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How To Find Motivation In Challenging Work Environments

How To Find Motivation In Challenging Work Environments

It’s easy to find yourself feeling less than motivated in a challenging work environment, especially if you’re not doing something that you love. A lack of motivation at work can cause you to become depressed and angry, and it can suck away your creativity. Instead of going to work feeling like this, take advantage of these super easy-to-apply tips that will help you find motivation again and love your challenging job.

1. Identify why you’re feeling less than motivated.

Employees lack motivation because they’ve outgrown their jobs, are bored in their positions, or because they’re interested in a totally different field, but may not know how to break into it. Understanding your reason for lacking motivation will give you the starting point you need to reverse the wheels in your challenging work environment.

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2. Confidently develop a plan of action.

If you’ve outgrown or are bored in your position, consider job shadowing other departments and applying for something new. Is a new field or industry calling your name? Research as much as you can about the industry and find a way to volunteer or freelance. It’s important to be confident when executing your plan as you never know who is watching.

3. Beautify your workspace.

Sometimes a new chevron pencil holder or fancy gold picture frame (holding your loved one’s smiling face) can be just what you need to brighten your day. Ask your company before making drastic changes to your work area; it’s important to stay within company guidelines. Then, spruce up your space with motivational and creativity breeding pieces. Places like Michael’s, Ikea, Target or Pier 1 have beautiful seasonal items for any occasion or space.

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4. Feed your motivation with podcasts and books.

Lifehack Live offers new weekly podcasts that range from personal development, productivity, organization, and creativity. Lifehack Live is recorded using the BlogTalkRadio system, which allows us to broadcast a live stream during the show, and take callers while we’re recording. In addition to listening to podcasts, spend a portion of your lunch break reading self-help or motivational books like Make the Right Choice: Creating a Positive, Innovative & Productive Work Life by Joel Zeff or The Game of Work: How to Enjoy Work as Much as Play by Charles Coonradt. Feeding yourself enriching words and mantras while working in a challenging work environment will ease building stress and get you through the day.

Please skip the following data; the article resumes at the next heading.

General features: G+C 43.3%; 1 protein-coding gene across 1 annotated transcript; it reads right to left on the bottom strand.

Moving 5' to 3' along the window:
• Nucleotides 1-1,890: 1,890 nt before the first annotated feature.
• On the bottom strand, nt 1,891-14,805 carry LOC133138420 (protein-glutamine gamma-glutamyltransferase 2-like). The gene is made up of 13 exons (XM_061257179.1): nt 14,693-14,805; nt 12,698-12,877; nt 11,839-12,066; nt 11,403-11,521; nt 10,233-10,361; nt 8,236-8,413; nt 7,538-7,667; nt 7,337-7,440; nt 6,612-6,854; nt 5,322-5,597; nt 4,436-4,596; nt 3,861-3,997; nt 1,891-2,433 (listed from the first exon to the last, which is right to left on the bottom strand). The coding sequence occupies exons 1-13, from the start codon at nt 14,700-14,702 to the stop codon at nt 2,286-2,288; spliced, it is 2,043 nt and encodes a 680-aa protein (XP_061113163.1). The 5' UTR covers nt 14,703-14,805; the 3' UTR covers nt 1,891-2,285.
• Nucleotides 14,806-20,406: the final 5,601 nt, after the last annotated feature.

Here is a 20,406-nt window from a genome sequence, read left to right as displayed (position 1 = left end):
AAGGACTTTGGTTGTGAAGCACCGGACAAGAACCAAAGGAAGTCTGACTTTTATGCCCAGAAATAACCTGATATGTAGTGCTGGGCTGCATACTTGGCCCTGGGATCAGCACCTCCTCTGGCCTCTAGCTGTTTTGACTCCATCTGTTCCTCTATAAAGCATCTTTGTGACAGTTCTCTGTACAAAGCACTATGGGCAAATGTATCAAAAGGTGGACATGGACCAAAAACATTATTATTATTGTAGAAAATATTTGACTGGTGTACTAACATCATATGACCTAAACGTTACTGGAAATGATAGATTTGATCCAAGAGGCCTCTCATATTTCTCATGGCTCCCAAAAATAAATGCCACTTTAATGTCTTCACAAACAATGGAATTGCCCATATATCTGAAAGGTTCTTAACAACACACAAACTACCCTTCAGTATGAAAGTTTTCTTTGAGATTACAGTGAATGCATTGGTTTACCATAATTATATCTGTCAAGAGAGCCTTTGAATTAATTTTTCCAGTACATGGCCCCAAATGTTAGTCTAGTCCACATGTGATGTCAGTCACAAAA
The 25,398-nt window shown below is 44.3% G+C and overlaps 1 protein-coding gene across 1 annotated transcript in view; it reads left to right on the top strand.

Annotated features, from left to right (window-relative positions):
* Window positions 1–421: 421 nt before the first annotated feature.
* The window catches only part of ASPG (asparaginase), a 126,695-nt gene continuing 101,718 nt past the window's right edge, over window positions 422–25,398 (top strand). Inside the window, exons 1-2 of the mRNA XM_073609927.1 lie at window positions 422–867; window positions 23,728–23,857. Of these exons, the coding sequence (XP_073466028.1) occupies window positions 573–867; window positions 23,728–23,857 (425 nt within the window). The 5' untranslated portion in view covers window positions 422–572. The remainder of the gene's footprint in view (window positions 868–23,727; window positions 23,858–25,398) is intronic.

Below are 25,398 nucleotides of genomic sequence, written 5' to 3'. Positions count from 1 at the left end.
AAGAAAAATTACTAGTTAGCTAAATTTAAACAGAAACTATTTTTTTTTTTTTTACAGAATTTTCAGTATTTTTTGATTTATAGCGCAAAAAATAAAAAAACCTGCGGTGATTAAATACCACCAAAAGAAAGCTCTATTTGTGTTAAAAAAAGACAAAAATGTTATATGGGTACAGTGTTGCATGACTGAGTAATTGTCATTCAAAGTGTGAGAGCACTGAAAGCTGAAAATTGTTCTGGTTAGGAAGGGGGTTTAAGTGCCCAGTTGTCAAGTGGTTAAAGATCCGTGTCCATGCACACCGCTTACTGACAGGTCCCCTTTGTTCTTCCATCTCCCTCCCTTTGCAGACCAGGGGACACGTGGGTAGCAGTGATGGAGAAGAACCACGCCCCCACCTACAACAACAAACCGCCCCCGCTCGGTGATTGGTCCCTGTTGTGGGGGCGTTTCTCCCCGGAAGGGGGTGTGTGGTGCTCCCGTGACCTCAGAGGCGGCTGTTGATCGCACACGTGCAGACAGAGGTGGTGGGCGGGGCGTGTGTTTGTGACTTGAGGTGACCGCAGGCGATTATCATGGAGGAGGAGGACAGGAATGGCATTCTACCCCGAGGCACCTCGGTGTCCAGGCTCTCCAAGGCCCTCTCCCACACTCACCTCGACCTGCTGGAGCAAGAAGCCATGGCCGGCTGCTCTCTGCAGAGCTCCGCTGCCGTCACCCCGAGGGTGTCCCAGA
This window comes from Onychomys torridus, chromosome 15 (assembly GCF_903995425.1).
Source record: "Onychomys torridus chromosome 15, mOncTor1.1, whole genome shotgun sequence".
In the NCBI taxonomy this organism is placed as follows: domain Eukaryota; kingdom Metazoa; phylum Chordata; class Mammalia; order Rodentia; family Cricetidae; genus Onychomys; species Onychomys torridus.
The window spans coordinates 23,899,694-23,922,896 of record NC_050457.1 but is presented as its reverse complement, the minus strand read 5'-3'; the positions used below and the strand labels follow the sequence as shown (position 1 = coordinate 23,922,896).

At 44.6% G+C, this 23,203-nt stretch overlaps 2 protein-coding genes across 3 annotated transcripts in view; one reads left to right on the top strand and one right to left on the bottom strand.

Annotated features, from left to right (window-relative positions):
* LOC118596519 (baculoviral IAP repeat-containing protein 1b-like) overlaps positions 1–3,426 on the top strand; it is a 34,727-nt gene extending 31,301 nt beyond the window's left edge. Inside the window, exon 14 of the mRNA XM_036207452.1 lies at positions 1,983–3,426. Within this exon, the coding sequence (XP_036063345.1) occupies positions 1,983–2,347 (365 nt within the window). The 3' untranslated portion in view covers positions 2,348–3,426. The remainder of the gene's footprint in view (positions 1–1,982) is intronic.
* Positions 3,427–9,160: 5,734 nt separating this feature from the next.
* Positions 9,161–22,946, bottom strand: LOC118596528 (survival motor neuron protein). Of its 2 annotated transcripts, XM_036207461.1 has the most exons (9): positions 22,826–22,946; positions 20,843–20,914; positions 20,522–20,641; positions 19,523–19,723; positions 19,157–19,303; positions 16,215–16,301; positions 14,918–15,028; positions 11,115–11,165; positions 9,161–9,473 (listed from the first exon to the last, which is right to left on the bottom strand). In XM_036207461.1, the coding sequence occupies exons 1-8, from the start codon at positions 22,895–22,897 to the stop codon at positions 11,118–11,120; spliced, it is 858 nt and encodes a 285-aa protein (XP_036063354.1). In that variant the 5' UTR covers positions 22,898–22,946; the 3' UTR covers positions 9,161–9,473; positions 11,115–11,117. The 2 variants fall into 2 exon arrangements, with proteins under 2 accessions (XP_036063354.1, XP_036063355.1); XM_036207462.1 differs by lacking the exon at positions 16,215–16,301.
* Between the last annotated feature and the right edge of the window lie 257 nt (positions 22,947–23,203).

5. Register for professional development courses.

Professional development courses are a great way to stay competitive in a professional landscape! Enrolling in these kinds of courses, whether they’re online or in a classroom, can increase your competency and effectiveness. You’re able to learn new skills and gain insight in certain parts of your company that you may not have known about before. Acquiring more knowledge would boost your confidence, willingness to participate in company events and volunteer opportunities and may provide you with higher paying positions in the future. Imagine being chosen to represent your company at a conference or teach new hires how to do their job!

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6. Find a mentor or join a niche work group.

It is always a great idea to partner with people who share your interests and who would otherwise nurture your development. In this case, consider finding a mentor or leader (or group) within your company who has achieved the level of success that you’d like to. Chances are that they’ve experienced the same challenging work blues as you and can teach you how to maneuver in multiple situations. Ask them for the opportunity to shadow them and learn how to develop into a better associate.

7. Reward yourself accordingly.

Sometimes, working in a challenging environment is worth the headache and stress. This still doesn’t reduce the stress, though. Almost everyone can cope with things a little longer with positive reinforcements. Set up a personal Reward Schedule that suits you and reward yourself with trinkets, gifts, mini-vacays, etc. every so often. Doing this can help relieve stress and ultimately add happiness to your life.

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Featured photo credit: Minneapolis via flickr.com

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Last Updated on March 31, 2020

How to Use Visual Learning to Work More Effectively

How to Use Visual Learning to Work More Effectively

Knowledge is essential to become successful in life, your career and your business. Without learning new concepts and becoming proficient in our craft, we cannot excel in our chosen careers or archive knowledge to pass down to the next generation.

But content comes in various forms, and because how we learn influences how much we know, we need to talk about learning styles. This article will focus on how to utilize visual learning to boost your career or business.

The Importance of Knowing Your Learning Style

Knowing your learning style enables you to process new information to the best of your ability. Not only does it reduce your learning curve, you’re able to communicate these same concepts to others effectively.

But it all starts when you’re able to first identify the best way you learn.

As a college student, I soon figured out that taking online courses without visual aids or having an instructor in front of me led to poor retention of concepts.

Sure, I got good grades and performed excellently in my online exams. However. I discovered that I couldn’t maintain this performance level because I forgot 80 percent of the course content by the end of the semester.

There are several types of learning styles known to mankind. To give an idea of how visual learning stacks up against other learning styles, here’s a brief mention of some of the different types of learning styles we have.

The four most popular types of learning styles are:

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  • Visual learning style (what this article talks about).
  • Aural or auditory learning style (learning by listening to information presented).
  • Verbal or linguistic learning style (learning that involves speech and writing).